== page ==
Lili Nikolova


Headshot

NYU Alumni Changemaker of the Year
(SPS ’13)

Project Director, Counter Human Trafficking, Northeast Nigeria, Heartland Alliance International

“I grew up in communist and post-communist Bulgaria,” says Lili Nikolova. “During those times, having a voice and speaking up wasn’t encouraged.” Nikolova eventually moved to the United States, finding not only her voice but also using it to advance human rights for the most vulnerable and marginalized groups. Her calling has brought her to conflict-ridden regions where she assists victims of some of the worst human rights abuses—torture, gender-based violence, and human trafficking—and helps them recover and start new lives.

“The work I do saves lives, but those results happen through improving systems, services, and support for victims and survivors over the long-term,” says Nikolova, now Heartland Alliance International’s (HAI) project director of counter human trafficking in Northeast Nigeria. Working on the ground, she strengthens mental health and social services for individuals who’ve suffered under violence carried out by Boko Haram and the Islamic State’s West African Province (ISWAP), a crisis that’s displaced nearly 2.5 million people. HAI’s services are lifesaving and range from helping trafficking victims obtain safe shelter to providing comprehensive mental health services and community reintegration for women and children survivors of war.

Part of Nikolova’s job is overcoming resistance and potential backlash from local governments. “Because it’s human rights, it’s always political,” she says. Still, that hasn’t deterred Nikolova from winning crucial allies in those institutions to effect systemic change. While assigned to an anti-torture program in Iraq, she oversaw legislative advocacy efforts that contributed to the passage of a landmark witness protection law. And in Iraqi Kurdistan, she partnered with UNICEF on a pivotal research study that shed light on the prevalence of female genital mutilation, a practice that still affects up to 45 percent of women and girls in the region.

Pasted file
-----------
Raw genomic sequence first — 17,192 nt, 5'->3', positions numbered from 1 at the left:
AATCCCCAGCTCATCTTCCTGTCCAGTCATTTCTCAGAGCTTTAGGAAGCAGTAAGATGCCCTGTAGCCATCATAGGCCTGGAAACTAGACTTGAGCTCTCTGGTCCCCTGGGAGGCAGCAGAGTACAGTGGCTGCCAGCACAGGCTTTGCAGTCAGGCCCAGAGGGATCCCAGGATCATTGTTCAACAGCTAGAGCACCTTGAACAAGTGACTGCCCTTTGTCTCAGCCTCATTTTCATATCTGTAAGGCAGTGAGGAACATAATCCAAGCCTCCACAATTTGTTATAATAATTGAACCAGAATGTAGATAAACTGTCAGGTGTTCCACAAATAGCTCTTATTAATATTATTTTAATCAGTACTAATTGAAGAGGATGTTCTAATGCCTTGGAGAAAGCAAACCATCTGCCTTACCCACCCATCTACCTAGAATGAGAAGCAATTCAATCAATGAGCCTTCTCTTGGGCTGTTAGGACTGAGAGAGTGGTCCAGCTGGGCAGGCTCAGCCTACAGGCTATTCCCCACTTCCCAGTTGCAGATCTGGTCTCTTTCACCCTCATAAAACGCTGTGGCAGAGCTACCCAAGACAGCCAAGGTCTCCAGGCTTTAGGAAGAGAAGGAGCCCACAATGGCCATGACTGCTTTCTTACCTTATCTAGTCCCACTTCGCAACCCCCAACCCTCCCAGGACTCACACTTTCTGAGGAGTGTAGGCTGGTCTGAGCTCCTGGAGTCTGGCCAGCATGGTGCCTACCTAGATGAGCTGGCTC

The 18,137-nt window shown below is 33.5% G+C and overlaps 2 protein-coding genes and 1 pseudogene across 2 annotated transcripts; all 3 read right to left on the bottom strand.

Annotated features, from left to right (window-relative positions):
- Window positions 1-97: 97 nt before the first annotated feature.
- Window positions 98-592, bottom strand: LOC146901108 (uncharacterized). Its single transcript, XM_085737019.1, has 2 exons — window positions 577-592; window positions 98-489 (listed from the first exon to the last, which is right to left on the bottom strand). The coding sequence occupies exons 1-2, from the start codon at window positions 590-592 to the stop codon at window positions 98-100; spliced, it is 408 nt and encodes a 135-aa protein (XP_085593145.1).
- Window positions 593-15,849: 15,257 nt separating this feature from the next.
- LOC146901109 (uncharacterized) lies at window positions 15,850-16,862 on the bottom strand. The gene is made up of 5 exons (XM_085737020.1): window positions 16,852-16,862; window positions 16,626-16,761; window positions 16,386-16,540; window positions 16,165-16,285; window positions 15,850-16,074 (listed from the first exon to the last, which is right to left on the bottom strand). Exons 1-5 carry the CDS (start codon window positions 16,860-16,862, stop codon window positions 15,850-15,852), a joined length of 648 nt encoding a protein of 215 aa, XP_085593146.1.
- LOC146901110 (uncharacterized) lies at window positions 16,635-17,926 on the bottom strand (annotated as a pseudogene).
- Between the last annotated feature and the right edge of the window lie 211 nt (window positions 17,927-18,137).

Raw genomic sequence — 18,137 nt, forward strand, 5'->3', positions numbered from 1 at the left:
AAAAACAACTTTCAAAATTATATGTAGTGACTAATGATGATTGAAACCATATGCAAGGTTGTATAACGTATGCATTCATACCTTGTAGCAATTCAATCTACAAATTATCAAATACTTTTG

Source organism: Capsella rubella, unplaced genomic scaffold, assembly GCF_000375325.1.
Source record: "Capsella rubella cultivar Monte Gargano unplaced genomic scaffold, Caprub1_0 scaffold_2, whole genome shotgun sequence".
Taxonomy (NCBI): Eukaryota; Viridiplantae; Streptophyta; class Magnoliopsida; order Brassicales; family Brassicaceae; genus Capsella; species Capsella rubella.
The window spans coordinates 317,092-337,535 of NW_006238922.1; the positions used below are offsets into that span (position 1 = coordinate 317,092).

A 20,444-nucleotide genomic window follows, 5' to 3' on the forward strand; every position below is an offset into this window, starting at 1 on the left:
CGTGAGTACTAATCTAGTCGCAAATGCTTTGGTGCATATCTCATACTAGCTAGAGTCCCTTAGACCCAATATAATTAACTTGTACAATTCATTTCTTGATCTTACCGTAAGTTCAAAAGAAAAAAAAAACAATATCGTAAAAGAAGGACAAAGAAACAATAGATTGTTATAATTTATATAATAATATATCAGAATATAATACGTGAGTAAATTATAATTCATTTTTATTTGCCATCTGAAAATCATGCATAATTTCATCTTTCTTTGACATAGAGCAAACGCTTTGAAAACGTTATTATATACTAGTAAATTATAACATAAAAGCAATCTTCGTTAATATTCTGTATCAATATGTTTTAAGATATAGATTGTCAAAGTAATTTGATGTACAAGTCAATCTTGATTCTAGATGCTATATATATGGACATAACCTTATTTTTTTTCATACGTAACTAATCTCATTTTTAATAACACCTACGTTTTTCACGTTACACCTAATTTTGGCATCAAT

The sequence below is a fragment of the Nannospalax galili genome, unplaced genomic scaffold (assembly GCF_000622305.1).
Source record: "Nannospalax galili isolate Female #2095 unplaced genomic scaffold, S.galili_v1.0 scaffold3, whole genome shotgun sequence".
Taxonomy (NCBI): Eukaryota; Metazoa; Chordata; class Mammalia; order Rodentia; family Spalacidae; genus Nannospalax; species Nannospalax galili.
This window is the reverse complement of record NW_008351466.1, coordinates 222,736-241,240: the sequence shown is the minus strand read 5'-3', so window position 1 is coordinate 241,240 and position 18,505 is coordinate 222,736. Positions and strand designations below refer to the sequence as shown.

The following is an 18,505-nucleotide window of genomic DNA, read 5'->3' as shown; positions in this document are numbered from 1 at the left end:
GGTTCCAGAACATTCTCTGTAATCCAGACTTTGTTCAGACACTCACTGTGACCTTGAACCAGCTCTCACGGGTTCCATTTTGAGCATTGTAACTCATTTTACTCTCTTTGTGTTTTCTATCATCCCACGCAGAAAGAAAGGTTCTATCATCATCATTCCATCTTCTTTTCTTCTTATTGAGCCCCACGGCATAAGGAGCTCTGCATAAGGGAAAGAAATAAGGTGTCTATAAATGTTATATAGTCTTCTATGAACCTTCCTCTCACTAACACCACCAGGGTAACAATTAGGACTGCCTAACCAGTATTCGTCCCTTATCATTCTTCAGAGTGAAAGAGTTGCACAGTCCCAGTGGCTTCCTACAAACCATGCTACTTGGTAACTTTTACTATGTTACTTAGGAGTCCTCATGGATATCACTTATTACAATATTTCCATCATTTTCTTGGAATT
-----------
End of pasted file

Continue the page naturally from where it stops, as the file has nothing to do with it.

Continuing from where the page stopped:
Nikolova admits human rights work is “sometimes very difficult, but it’s also very rewarding if you find meaning in it.” She recalls a survivor who’d endured severe physical and psychological trauma and sexual abuse at the hands of ISIS and later while imprisoned. “Her testimony had been extracted under torture for political reasons,” remembers Nikolova. The legal aid Nikolova and her team provided during the case enabled the woman to testify and “stand up for herself” in court. “Some of our programs’ participants have gone through extremely traumatic experiences,” says Nikolova. “Yet, they keep going. So if they can keep going, then why shouldn’t we?”